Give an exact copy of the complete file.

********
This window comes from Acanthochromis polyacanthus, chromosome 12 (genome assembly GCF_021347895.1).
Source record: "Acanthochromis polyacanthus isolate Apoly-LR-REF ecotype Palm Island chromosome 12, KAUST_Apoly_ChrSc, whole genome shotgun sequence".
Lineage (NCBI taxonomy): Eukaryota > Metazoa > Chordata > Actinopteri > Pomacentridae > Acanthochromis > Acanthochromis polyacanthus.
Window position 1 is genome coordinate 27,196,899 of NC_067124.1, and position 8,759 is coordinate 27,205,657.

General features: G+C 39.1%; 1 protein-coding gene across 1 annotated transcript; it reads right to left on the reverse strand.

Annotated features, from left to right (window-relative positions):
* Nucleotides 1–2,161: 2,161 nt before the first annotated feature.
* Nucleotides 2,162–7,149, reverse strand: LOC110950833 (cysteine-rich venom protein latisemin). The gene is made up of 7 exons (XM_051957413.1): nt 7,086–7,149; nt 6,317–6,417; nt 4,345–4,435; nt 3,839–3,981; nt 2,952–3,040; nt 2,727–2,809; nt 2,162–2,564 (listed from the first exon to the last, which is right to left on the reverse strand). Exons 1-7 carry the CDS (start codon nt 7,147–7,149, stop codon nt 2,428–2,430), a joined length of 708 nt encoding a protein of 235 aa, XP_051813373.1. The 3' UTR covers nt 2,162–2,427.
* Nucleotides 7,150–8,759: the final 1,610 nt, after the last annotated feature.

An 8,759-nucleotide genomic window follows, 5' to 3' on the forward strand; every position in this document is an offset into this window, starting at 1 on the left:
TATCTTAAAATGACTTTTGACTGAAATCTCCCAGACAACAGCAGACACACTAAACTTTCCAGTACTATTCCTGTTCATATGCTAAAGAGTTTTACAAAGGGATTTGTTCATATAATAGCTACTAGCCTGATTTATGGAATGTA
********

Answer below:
This window comes from Acanthochromis polyacanthus, chromosome 12 (genome assembly GCF_021347895.1).
Source record: "Acanthochromis polyacanthus isolate Apoly-LR-REF ecotype Palm Island chromosome 12, KAUST_Apoly_ChrSc, whole genome shotgun sequence".
Lineage (NCBI taxonomy): Eukaryota > Metazoa > Chordata > Actinopteri > Pomacentridae > Acanthochromis > Acanthochromis polyacanthus.
Window position 1 is genome coordinate 27,196,899 of NC_067124.1, and position 8,759 is coordinate 27,205,657.

General features: G+C 39.1%; 1 protein-coding gene across 1 annotated transcript; it reads right to left on the reverse strand.

Annotated features, from left to right (window-relative positions):
* Nucleotides 1–2,161: 2,161 nt before the first annotated feature.
* Nucleotides 2,162–7,149, reverse strand: LOC110950833 (cysteine-rich venom protein latisemin). The gene is made up of 7 exons (XM_051957413.1): nt 7,086–7,149; nt 6,317–6,417; nt 4,345–4,435; nt 3,839–3,981; nt 2,952–3,040; nt 2,727–2,809; nt 2,162–2,564 (listed from the first exon to the last, which is right to left on the reverse strand). Exons 1-7 carry the CDS (start codon nt 7,147–7,149, stop codon nt 2,428–2,430), a joined length of 708 nt encoding a protein of 235 aa, XP_051813373.1. The 3' UTR covers nt 2,162–2,427.
* Nucleotides 7,150–8,759: the final 1,610 nt, after the last annotated feature.

An 8,759-nucleotide genomic window follows, 5' to 3' on the forward strand; every position in this document is an offset into this window, starting at 1 on the left:
TATCTTAAAATGACTTTTGACTGAAATCTCCCAGACAACAGCAGACACACTAAACTTTCCAGTACTATTCCTGTTCATATGCTAAAGAGTTTTACAAAGGGATTTGTTCATATAATAGCTACTAGCCTGATTTATGGAATGTA